Compensation for birth injuries

author image - oliviah

By Oliviah Rix-Taylor

on Friday 23 November 2018

mum holding newborn baby

Obstetrics is the area of medicine that deals with childbirth and midwifery. In this field of medicine, the use of forceps has been fiercely debated. The Royal College of Obstetricians and Gynaecologists state that best practice is not to attempt using forceps to aid delivery more than three times during a difficult birth.

Sometimes forceps may be absolutely necessary in order to deliver the baby safely but when used negligently, the harm to the baby can be significant.

The harm forceps can cause a baby and mother are:

  • Marks and defects on the baby’s face or head

  • Bruises and more serious facial injury

  • Damage to the baby’s head including haemorrhaging and skull fractures

  • Brian injury to the baby

  • 3rd or 4th degree tear injury to the mother

The damage that can be caused depends on the types of forceps used. All medical instruments, in the right hands, are designed to save lives, but sometimes they can be used in malpractice. The different types of forceps depend on where the baby is located during the birth;

Lift out or Outlet forceps

Medically known as Wrigley’s forceps, they are smaller and designed to gently ease the baby out when it is almost born and the head is visible.

Mid-cavity forceps

Medically known as Neville Barnes forceps, these are longer and used when the baby is mid-way up the birth canal.

Rotational forceps

Otherwise known as Kielland’s forceps, are designed to help rotate a baby who is not in the right position to enter the birth canal. The Royal college of Obstetrics and Gynaecology recommend these forceps only be used in theatre with anaesthetic. Used improperly, Kielland’s forceps can cause serious harm and trauma to mother and baby.

When can I claim for medical negligence?

It is important to recognise that in almost all circumstances, the forceps would have been used with the intention to help, assist and save lives. It is extremely uncommon that a medical professional would maliciously cause deliberate harm. However, it is classed as negligence if the medical professional did not perform their job to a standard level of medical practice. It is also important to remember that in the UK consent must be given for a forceps delivery. Consent must be given with out force or undue pressue, you should be informed of the risks and procedure involved and you must have had capacity to give consent at the time. If you do not have capacity at the time to give consent then caregivers can give consent on your behalf.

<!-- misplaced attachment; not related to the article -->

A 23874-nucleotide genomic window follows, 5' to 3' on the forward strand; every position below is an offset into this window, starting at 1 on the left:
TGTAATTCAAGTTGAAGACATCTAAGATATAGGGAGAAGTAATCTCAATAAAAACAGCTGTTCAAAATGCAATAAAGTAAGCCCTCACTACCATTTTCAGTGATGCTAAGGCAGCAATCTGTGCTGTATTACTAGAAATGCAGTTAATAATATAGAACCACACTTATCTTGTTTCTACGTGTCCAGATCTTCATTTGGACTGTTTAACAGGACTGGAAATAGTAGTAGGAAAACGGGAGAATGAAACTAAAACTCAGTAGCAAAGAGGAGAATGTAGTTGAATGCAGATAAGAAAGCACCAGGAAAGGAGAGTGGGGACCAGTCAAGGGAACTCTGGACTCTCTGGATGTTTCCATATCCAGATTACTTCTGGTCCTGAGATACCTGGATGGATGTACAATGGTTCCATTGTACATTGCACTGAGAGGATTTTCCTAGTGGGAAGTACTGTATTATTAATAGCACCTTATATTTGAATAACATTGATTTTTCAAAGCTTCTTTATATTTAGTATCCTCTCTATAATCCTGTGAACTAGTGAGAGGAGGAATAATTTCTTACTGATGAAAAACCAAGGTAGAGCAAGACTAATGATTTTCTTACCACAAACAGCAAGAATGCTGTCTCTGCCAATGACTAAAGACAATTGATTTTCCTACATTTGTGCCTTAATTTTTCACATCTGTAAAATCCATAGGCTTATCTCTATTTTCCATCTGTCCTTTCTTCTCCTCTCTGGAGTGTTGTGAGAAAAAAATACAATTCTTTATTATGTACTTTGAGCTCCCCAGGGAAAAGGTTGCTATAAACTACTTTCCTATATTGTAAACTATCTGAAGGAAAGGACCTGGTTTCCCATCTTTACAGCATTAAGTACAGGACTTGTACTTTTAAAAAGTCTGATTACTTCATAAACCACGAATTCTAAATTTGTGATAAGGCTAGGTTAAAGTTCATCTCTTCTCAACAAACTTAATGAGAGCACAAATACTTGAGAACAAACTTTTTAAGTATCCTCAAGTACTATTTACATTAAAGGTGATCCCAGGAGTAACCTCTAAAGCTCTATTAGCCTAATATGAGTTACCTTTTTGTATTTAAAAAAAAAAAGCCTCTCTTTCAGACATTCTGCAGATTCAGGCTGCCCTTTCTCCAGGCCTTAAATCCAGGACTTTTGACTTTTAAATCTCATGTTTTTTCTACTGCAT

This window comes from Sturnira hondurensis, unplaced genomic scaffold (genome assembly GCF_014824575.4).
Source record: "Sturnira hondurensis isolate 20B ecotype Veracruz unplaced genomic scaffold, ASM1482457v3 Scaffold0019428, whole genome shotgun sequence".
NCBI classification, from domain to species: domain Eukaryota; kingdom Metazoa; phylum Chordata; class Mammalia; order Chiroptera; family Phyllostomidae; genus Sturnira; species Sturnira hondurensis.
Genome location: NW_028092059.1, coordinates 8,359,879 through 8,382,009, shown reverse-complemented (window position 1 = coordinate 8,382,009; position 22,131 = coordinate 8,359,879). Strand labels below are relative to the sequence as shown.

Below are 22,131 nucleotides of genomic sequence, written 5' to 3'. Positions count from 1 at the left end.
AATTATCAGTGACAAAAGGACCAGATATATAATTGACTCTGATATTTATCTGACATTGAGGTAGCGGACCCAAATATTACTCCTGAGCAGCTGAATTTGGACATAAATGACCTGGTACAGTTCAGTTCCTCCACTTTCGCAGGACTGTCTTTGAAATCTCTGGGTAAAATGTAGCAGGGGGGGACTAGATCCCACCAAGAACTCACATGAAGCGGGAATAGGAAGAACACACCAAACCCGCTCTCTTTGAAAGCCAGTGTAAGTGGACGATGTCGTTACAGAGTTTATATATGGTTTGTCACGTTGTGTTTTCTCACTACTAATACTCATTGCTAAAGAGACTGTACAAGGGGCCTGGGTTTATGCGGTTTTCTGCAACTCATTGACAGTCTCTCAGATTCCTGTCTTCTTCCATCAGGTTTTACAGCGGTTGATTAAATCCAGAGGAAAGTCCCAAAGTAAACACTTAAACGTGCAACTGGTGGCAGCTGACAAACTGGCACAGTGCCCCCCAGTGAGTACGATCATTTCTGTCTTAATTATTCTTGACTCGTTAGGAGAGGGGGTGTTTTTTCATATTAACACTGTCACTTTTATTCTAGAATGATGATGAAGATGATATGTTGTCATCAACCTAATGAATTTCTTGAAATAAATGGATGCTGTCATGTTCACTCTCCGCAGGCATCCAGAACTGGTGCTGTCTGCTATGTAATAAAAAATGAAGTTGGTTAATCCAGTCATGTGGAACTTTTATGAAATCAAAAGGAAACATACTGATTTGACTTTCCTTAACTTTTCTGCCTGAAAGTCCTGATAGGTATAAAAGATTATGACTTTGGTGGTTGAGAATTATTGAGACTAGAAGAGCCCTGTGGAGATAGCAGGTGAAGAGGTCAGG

In these cases, you are within your rights to claim compensation if you believe forceps were used incorrectly, beyond reasonable care, without proper consent or training that caused lasting damage to you or your baby. You can also make a claim for compensation if you believe the forceps delivery was unplanned, unconsented and caused you psychological harm.

The use of forceps during a birth can be lifesaving and necessary yet it can also be highly traumatic, especially if lasting damage is caused to either mother or baby.

How does a clinical negligence claim work?

Typically, people make obstetrics negligence claims against the NSH, and less commonly, in private healthcare. In fact, obstetrics accounts for a year on year trend as having the highest value of claims despite only accounting for 10% of clinical negligence claims (taken from the NHS litigation Authority report for 2015-2016). This hints and the relationship between the number of claims to pay-out ratio in this field of medicine is high.

The NHS has a complaints procedure but you do not have to use this pathway to make a claim. Instead you can contact a solicitor who will be able to assess your case. Accident Line Direct can use No Win No Fee Agreements where possible so that there is no cost to start a claim.

Once you have contacted a solicitor we will begin your claim for compensation. Typically, the NHS Litigation Authority will represent the NHS when you bring a clinical negligence claim against them. The report from the Litigation Authority claims that fewer than 1% of the claims brought against them went to court, so it is highly likely that your compensation settlement amount will be agreed outside of court between your solicitor and the LA.

What is a clinical negligence claim?

In order to make a clinical negligence claim for misuse or harm from forceps you will need to give reasonable evidence that your healthcare provider held blame for one of the following:

  1. Did not inform you of the forceps procedure and the risks involved

  2. Misdiagnosed your birthing situation and made matters worse

  3. Carried out use of forceps incorrectly

  4. Made a foreseeable error during the procedure

Personal injury cases involving clinical negligence rely on three things to be successful in granting compensation to the claimant;

  1. You were owed a duty of care from the healthcare professional

  2. They acted negligently and breached that duty of care

  3. Their negligence resulted in direct harm to you.

For more information on forceps misuse and clinical negligence cases speak to one of our advisors today.

0808 1454275

Accident Line Direct can help you begin your potential claim, get in touch today!